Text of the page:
Market volatility feeds fear and greed

Domestic and international financial markets are are in uproar, causing selloffs and deep concern among investors. The US lost its top-level credit rating, equating its creditworthiness with Belgium and New Zealand, but below 13 other countries: the Netherlands, Switzerland, Finland, Norway, Sweden, Hong Kong, Germany, France, Canada, Britain, Denmark, Austria, and Australia.

Many Americans are wondering, “What should I do?”

Two reactions are common:

  • Fear
  • Greed

These two reactions can be powerfully motivating and are prompting some very irrational behavior. First, let’s look at an extreme example of fear: In 2008 when the market dropped significantly after the real estate crisis, many fearful Americans called their broker, liquidated everything, then went to the bank and withdrew all their money. Those strongly held beliefs about the end of America & fear of losing everything caused many others to stop investing and simply hang on to cash. It seems silly now, in retrospect, given the continuity of our American way of life that anyone would have acted so irrationally. Still, from a behavioral perspective, people are terrified of losing their security. One this is clear: when facing economic uncertainty, acting from a basis of fear is risky.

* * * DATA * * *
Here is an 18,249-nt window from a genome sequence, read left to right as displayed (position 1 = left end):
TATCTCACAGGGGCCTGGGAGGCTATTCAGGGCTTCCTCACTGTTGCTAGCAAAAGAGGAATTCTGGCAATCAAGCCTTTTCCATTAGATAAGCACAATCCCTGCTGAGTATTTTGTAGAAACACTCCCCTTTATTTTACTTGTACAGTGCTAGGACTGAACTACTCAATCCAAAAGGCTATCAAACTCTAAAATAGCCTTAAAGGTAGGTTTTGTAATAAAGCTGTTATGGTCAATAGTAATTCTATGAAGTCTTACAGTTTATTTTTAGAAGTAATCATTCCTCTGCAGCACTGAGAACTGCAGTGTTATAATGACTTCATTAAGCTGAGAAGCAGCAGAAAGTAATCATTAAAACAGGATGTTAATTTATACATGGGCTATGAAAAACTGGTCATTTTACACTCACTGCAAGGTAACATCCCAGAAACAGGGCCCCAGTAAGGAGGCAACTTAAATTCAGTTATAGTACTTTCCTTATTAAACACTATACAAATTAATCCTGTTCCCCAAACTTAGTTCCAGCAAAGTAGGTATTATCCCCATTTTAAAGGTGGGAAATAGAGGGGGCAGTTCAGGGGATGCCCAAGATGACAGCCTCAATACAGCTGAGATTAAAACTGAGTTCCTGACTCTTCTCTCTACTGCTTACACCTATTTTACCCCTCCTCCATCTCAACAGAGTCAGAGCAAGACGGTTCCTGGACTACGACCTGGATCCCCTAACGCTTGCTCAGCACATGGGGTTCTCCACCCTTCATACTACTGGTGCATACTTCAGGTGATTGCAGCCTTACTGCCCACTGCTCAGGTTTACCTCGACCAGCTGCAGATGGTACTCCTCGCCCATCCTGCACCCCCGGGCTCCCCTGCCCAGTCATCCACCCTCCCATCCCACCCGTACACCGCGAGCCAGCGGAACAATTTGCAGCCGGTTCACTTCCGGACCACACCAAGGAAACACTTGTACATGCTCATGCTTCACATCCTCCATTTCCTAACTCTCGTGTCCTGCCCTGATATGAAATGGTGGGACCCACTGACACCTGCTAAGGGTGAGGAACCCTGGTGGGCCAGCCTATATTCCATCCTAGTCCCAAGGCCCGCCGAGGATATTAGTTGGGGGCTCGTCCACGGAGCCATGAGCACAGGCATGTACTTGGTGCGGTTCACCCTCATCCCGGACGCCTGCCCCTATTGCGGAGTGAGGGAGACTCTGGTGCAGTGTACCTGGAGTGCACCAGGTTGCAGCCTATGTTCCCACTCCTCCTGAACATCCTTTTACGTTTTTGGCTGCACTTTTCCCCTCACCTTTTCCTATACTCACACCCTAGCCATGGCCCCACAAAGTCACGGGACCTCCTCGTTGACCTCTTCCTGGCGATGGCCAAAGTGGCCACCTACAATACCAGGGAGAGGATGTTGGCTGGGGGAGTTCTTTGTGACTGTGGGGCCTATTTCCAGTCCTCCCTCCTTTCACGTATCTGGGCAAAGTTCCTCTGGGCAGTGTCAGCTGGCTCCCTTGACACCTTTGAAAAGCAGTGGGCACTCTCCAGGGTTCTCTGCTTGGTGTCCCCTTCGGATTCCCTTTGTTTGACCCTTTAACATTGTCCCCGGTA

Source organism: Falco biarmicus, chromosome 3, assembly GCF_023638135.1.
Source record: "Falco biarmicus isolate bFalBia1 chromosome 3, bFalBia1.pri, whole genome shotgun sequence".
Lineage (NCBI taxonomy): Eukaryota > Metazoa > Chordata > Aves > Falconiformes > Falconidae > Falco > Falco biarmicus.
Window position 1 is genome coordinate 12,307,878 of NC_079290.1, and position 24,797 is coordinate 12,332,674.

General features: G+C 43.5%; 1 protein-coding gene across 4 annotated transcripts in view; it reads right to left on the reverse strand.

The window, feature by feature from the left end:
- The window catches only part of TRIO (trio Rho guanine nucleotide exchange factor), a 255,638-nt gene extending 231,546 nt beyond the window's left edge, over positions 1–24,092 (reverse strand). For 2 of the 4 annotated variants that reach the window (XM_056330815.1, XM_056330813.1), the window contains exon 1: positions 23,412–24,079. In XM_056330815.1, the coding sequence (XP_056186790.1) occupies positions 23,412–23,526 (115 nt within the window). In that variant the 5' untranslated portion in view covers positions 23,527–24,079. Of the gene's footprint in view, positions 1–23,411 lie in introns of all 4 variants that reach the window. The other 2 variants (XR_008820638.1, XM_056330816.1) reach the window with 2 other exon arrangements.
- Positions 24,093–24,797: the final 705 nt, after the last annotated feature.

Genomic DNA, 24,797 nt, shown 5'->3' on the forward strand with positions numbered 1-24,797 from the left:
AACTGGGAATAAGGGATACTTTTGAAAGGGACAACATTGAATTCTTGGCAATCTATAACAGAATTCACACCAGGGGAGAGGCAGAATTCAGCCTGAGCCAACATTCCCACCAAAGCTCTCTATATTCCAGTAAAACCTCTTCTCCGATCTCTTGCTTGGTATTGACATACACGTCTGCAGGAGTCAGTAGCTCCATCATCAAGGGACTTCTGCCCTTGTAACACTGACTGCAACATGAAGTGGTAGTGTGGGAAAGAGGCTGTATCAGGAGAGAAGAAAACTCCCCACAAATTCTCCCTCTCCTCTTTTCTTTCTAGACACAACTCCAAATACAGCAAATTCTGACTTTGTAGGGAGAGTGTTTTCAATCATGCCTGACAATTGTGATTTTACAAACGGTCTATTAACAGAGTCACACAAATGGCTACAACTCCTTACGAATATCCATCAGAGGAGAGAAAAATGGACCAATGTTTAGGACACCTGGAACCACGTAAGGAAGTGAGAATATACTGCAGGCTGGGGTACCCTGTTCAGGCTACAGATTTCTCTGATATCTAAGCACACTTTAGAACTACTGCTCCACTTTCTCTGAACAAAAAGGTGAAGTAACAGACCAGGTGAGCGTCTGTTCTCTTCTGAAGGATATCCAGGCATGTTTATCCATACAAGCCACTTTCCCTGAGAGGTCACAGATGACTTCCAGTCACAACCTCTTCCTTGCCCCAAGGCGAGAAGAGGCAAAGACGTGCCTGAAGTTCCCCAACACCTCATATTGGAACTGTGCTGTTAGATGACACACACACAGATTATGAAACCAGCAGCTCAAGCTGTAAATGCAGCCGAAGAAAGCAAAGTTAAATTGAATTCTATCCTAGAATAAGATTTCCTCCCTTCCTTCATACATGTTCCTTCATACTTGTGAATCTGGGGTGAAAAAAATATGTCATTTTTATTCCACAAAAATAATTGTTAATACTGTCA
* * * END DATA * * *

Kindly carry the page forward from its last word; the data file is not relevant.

Greed is the other common reaction to the fiscal calamity. Some investors are using the volatility to profit from the downturn. Short-sell strategies and derivitives can enrich a portfolio as the market goes down. Without insider information, betting on the downturn is risky.

A conservative approach

Speaking with local financial advisor, Greg Melia, I learned about the “rule of 100.” The rule of 100 is simple:

100 – Your Age = Maximum % of Your Portfolio in Stocks

The basic idea behind the rule of 100 is that the closer you are to retirement, the less risk your portfolio assumes. What are other investment alternatives to stocks? Consider more conservative alternatives like bonds, annuities, CDs, even Gold.